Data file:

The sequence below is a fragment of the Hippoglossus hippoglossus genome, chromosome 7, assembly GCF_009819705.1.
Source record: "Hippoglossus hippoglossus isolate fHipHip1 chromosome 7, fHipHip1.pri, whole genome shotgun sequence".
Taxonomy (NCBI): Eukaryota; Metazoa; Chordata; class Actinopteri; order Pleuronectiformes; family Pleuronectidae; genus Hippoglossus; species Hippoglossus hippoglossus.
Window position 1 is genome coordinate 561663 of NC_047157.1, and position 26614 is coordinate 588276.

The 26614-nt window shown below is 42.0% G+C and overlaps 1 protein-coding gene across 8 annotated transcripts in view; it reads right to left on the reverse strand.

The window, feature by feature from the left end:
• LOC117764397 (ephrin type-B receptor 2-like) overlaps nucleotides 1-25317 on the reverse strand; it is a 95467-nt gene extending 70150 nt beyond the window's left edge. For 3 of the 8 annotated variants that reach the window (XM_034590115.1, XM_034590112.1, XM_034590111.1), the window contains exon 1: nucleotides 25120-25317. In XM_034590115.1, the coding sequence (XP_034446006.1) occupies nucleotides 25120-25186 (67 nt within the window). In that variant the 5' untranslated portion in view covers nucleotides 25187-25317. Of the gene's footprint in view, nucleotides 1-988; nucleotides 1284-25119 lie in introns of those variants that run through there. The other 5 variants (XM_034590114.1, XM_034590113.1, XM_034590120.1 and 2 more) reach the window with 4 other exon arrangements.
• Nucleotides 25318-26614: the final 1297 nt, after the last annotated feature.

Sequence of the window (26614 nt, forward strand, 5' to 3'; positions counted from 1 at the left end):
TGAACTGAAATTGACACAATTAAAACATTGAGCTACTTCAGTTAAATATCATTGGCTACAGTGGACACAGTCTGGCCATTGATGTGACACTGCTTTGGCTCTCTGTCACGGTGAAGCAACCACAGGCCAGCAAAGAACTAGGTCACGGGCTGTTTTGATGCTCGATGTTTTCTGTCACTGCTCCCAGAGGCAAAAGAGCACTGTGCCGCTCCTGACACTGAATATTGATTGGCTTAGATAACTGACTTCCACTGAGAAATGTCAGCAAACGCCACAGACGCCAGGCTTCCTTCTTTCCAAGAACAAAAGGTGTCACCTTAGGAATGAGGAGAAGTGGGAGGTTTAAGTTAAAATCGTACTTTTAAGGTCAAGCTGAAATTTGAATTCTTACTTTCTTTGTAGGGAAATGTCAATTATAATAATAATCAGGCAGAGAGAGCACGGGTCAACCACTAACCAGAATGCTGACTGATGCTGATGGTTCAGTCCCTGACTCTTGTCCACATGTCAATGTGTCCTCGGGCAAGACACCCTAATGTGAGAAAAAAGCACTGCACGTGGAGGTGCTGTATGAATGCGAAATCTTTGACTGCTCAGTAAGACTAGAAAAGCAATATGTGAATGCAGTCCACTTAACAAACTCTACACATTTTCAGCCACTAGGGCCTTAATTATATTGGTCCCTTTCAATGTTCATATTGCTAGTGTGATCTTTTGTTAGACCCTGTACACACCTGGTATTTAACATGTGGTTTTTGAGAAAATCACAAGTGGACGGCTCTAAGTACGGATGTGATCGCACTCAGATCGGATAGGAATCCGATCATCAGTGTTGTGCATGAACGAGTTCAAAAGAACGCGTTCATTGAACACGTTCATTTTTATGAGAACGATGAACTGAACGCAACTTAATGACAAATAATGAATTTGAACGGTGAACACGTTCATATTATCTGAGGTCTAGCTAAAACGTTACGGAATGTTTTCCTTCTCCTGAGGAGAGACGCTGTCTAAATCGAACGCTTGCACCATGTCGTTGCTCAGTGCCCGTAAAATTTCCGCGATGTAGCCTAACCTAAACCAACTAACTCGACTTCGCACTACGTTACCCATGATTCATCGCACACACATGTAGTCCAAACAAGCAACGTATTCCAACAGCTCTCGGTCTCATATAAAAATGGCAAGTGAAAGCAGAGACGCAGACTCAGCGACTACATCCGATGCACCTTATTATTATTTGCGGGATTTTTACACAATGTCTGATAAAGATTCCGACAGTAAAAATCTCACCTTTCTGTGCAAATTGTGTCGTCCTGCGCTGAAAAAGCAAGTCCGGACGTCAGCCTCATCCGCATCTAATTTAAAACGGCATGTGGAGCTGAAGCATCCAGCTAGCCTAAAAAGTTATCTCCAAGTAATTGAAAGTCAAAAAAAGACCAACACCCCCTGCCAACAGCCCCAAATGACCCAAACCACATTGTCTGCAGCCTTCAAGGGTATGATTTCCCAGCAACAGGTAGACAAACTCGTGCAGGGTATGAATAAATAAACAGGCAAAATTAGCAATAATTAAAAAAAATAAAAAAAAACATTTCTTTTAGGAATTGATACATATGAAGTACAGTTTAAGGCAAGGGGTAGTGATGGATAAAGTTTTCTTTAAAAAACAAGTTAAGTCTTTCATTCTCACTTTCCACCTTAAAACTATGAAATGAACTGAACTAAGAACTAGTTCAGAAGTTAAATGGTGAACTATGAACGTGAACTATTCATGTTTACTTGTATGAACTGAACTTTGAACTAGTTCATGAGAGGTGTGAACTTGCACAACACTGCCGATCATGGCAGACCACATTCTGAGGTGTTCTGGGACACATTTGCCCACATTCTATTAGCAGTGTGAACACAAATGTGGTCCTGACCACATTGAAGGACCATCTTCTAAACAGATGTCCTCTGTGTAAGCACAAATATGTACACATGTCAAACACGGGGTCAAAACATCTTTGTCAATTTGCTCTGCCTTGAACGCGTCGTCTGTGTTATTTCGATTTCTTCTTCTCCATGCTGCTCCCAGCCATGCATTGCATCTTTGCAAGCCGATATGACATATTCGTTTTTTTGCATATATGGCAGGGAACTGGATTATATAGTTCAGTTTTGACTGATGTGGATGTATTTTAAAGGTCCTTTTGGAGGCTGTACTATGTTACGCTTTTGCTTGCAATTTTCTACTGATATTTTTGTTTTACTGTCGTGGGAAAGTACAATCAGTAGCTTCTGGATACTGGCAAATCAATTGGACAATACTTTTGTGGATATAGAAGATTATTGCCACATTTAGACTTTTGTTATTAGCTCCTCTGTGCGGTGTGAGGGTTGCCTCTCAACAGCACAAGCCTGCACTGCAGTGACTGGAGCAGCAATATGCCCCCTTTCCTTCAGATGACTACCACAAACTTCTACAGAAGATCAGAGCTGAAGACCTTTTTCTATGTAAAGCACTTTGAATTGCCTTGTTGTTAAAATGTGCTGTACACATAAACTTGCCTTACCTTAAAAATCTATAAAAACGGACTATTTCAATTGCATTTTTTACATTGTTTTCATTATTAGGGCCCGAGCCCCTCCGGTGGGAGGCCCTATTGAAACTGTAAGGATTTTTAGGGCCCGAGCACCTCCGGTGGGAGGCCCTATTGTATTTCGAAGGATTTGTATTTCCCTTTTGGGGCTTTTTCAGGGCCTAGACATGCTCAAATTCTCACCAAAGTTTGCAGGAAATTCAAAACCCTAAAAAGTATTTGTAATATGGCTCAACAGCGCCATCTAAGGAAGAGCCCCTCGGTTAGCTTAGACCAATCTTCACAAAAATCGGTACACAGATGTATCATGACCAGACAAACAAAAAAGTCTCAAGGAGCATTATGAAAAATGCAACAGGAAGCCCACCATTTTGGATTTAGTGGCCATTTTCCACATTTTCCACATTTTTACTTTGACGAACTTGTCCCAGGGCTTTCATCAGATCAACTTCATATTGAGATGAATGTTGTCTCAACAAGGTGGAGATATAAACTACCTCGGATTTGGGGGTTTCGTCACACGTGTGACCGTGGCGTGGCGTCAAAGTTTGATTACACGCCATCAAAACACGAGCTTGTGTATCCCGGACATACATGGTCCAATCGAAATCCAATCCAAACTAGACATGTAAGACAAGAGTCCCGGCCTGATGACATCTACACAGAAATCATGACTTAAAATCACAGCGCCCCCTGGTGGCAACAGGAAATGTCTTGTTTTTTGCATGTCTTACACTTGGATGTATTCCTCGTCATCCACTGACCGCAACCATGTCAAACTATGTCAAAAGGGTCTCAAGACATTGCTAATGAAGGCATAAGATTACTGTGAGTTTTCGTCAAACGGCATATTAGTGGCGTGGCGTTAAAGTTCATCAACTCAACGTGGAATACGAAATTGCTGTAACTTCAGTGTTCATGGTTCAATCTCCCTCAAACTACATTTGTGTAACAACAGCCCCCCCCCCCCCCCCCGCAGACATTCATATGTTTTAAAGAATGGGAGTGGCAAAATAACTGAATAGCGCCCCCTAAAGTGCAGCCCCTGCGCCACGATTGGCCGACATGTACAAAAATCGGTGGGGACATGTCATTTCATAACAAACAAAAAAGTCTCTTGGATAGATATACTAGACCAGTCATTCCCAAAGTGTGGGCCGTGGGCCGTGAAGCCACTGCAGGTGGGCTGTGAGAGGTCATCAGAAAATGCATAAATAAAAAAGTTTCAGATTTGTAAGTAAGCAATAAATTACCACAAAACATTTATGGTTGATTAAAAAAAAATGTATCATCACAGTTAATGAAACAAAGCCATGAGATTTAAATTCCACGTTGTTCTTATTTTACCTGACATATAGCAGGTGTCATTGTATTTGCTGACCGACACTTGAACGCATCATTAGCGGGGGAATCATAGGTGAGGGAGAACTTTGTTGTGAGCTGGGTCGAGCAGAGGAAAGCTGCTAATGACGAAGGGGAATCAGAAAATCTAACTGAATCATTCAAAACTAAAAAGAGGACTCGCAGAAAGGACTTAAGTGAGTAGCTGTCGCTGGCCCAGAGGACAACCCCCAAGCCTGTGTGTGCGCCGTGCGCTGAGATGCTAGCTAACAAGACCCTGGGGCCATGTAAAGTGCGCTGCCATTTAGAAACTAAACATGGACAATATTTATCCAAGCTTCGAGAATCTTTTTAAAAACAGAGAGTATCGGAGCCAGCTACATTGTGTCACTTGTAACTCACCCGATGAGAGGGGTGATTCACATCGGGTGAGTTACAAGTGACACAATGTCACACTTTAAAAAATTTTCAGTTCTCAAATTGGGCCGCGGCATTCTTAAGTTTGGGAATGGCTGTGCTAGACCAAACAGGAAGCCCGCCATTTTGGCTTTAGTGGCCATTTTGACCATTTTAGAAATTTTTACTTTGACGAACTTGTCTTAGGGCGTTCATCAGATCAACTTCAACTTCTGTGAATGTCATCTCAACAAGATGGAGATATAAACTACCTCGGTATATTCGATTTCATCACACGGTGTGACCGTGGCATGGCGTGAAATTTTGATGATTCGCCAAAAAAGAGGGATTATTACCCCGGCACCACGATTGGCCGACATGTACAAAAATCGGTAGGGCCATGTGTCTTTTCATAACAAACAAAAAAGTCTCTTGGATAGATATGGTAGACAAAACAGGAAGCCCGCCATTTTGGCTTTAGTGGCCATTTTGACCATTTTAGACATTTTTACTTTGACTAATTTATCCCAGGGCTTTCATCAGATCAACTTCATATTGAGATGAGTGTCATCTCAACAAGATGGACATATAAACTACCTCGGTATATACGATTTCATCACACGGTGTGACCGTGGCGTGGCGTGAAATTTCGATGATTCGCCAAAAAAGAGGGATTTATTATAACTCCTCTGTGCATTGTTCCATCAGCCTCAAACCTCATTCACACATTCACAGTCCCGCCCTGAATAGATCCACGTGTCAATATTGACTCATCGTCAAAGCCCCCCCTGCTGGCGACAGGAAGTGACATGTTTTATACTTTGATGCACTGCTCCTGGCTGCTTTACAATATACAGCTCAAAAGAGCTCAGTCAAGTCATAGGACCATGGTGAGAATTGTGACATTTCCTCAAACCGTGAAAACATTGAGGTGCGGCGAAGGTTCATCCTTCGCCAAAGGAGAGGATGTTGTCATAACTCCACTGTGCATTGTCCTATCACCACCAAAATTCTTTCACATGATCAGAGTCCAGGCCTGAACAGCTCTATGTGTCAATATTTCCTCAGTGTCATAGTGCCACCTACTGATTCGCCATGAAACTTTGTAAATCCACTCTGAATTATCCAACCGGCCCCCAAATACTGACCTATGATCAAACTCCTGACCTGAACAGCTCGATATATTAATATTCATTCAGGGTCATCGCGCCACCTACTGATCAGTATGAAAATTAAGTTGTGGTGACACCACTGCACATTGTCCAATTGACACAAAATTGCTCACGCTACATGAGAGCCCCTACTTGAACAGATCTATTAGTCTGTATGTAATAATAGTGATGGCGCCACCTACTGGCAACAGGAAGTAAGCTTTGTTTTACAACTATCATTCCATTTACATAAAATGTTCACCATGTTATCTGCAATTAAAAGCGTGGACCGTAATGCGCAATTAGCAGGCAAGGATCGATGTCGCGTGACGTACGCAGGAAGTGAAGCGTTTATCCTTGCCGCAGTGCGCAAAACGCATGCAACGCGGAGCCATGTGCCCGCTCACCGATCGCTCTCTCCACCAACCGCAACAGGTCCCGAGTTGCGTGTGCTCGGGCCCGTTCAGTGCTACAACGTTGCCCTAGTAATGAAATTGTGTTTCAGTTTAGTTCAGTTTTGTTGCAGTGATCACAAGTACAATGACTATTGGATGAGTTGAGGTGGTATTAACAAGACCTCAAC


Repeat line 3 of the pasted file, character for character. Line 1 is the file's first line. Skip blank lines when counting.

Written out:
Taxonomy (NCBI): Eukaryota; Metazoa; Chordata; class Actinopteri; order Pleuronectiformes; family Pleuronectidae; genus Hippoglossus; species Hippoglossus hippoglossus.